Multiple sclerosis (MS), the most common inflammatory condition of the central nervous system in young adults, is characterized by immune-mediated demyelination and neurodegeneration that translate into heterogeneous clinical phenotypes and disease trajectories. Although focal demyelinating lesions within the white matter are the hallmark of MS pathology, a large amount of lesions has been detected in both cortical and subcortical grey matter tissue. Besides focal pathology, diffuse inflammation and axonal damage are increasingly recognized in normal appearing white matter, as well as grey matter. Among various clinical manifestations, patients with MS may experience epileptic seizures, which can emerge at any time point throughout the disease course. Several clinical factors such as earlier onset of MS, longer disease duration, and higher disability have been related to the increased prevalence of epilepsy in patients with MS (Neuß et al., 2020; Grothe et al., 2021). Acute seizures and epilepsy were also reported in other neuroinflammatory disorders of the central nervous system, e.g., in myelin oligodendrocyte glycoprotein antibody disease, acute disseminated encephalomyelitis or neuromyelitis optica spectrum disorder. A few available neuroimaging and neuropathological studies suggested that the extent of cortical grey matter damage is proportional to the risk of epilepsy occurrence in patients with MS (Calabrese et al., 2012; Nicholas et al., 2016). However, despite the significant progress achieved in elucidating the molecular and cellular basis of MS pathology, mechanisms of increased susceptibility to seizure generation in acute and chronic neuroinflammation are poorly understood, thereby, leaving many questions open. Only a few to list: what are the brain structural fingerprints of epileptic seizures in MS? Is the location of tissue damage within a particular brain region (e.g., hippocampus or thalamus) is critical for initiating epilepsy? Is there a specific “network correlate” of hyperexcitable neuronal circuits and do they render networks vulnerable to ongoing MS-mediated damage? And finally, what are the main “culprit mechanisms” responsible for ictogenesis and epileptogenesis in MS? Based on the aforementioned questions, the overarching aim of this perspective article was to portray the brain network correlates of epilepsy occurrence in MS. First, we describe structural abnormalities of brain tissue associated with a higher susceptibility of epilepsy occurrence. Afterwards, we highlight the network alterations that are linked to epileptogenesis in patients with MS and explain the candidate molecular mechanisms underlying network hyperexcitability. Finally, we provide a conceptual background for future studies.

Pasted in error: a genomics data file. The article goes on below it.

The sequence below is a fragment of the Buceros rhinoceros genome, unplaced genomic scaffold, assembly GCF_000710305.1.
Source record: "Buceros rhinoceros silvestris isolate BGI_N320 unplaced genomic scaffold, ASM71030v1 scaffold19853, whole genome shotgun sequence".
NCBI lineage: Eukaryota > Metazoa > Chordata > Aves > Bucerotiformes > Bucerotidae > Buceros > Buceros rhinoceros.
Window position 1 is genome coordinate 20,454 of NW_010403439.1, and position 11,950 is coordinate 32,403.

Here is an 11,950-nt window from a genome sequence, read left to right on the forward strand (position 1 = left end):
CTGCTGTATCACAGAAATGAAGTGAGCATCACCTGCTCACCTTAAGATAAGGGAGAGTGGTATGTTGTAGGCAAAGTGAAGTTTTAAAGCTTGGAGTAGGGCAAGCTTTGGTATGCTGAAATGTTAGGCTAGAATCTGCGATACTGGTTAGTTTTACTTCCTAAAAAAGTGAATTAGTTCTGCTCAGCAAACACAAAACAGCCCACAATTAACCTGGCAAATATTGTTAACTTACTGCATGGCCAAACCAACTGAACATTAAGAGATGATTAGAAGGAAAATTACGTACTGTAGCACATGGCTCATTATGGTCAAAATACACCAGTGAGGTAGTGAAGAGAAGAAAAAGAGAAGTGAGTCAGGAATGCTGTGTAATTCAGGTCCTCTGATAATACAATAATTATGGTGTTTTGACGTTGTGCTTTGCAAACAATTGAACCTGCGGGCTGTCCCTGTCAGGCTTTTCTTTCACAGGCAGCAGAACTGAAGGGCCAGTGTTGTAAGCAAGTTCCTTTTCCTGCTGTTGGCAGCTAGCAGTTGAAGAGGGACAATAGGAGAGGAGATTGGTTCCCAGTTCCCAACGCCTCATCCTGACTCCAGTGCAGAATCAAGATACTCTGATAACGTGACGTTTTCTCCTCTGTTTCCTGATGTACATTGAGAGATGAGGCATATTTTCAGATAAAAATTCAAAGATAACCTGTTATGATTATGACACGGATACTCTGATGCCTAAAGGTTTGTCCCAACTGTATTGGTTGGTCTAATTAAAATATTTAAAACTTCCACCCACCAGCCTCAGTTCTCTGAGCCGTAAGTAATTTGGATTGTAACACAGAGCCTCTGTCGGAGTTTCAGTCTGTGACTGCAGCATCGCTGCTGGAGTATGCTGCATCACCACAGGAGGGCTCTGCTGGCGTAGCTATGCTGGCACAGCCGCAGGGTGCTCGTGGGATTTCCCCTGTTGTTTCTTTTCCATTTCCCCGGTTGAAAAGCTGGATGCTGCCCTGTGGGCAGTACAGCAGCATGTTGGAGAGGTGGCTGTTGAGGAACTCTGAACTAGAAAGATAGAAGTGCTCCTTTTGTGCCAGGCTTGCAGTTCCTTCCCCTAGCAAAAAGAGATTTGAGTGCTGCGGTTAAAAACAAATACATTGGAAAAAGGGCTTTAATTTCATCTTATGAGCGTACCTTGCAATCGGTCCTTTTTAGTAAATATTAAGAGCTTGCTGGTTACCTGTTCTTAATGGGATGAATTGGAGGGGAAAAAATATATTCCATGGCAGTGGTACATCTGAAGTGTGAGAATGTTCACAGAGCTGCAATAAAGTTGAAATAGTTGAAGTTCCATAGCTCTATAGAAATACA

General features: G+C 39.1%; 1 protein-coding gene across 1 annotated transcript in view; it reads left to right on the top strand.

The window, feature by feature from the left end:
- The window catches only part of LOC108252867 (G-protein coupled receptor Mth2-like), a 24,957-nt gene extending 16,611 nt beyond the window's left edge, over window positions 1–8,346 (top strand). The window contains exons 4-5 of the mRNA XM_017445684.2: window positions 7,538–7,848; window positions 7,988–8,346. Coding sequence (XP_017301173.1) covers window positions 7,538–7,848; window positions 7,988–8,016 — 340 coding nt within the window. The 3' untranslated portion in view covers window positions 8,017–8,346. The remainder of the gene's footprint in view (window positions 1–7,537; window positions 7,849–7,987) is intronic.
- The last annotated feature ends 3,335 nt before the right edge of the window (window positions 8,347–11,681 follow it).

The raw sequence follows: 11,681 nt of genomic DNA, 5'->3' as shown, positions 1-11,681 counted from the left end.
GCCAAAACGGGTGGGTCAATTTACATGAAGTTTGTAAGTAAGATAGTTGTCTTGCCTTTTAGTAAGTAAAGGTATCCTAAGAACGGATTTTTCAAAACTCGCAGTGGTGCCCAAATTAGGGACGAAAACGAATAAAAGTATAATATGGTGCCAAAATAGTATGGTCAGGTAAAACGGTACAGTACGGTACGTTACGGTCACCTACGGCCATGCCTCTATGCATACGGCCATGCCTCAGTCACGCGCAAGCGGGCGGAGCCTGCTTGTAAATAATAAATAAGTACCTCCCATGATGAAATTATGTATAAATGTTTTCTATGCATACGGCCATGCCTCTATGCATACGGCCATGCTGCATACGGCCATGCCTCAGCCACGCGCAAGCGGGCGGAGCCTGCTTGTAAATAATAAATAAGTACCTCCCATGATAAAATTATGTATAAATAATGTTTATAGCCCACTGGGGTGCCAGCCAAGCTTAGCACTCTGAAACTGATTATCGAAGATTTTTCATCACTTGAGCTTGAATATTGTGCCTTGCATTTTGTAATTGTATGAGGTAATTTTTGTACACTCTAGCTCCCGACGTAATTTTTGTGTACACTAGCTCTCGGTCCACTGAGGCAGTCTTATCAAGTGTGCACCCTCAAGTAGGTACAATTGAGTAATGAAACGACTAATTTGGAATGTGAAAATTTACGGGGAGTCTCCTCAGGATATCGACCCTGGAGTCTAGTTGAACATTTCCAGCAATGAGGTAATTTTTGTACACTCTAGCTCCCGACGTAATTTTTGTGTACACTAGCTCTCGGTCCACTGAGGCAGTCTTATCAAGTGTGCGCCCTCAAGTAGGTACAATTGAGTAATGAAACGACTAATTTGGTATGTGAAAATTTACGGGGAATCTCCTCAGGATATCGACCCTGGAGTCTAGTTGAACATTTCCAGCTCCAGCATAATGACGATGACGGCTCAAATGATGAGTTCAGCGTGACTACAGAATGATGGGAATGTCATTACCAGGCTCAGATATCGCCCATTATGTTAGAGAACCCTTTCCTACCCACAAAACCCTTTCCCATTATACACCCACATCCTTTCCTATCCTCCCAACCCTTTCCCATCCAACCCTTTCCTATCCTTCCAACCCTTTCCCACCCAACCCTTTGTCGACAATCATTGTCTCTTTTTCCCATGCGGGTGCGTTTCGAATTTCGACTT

Several brain structural fingerprints have been found to be linked to epilepsy occurrence in patients with MS: intracortical lesions, regional cortical atrophy, and cortical microstructural alterations (Figure 1A). Previous and recent studies unequivocally showed that MS patients with concomitant epilepsy have a higher lesion burden within the cortical grey matter compartment in comparison to MS patients without epilepsy (Calabrese et al., 2012; Ciolac et al., 2022). Notably, intracortical lesions have a higher rate of accumulation over time in MS patients with epilepsy (Calabrese et al., 2012). The causes behind these observations are unclear but a magnetic resonance imaging-based phenotype of predominant cortical damage can be assumed. It is remarkable that in MS patients with epilepsy the distribution of intracortical lesions across the cortical compartment is not uniform but rather shows a clear predilection for particular anatomical areas. The temporal lobe, particularly the hippocampal formation, is the most heavily affected region by lesions in MS patients with epilepsy (Calabrese et al., 2017; Ciolac et al., 2022). Even within the hippocampal formation, the lesions tend to accumulate within specific hippocampal subfields such as subiculum, hippocampal tail, and hippocampus-amygdala transition area (Ciolac et al., 2022). The role of hippocampal damage in MS-induced epileptogenesis is supported by experimental mouse data. In cuprizone-treated mice, a toxic demyelination model, extensive hippocampal demyelination in association with overt seizure activity has been described (Lapato et al., 2017). Other temporal lobe areas, among which parahippocampal, entorhinal and fusiform cortices and temporal pole were also shown to have high lesion loads (Calabrese et al., 2017; Ciolac et al., 2022).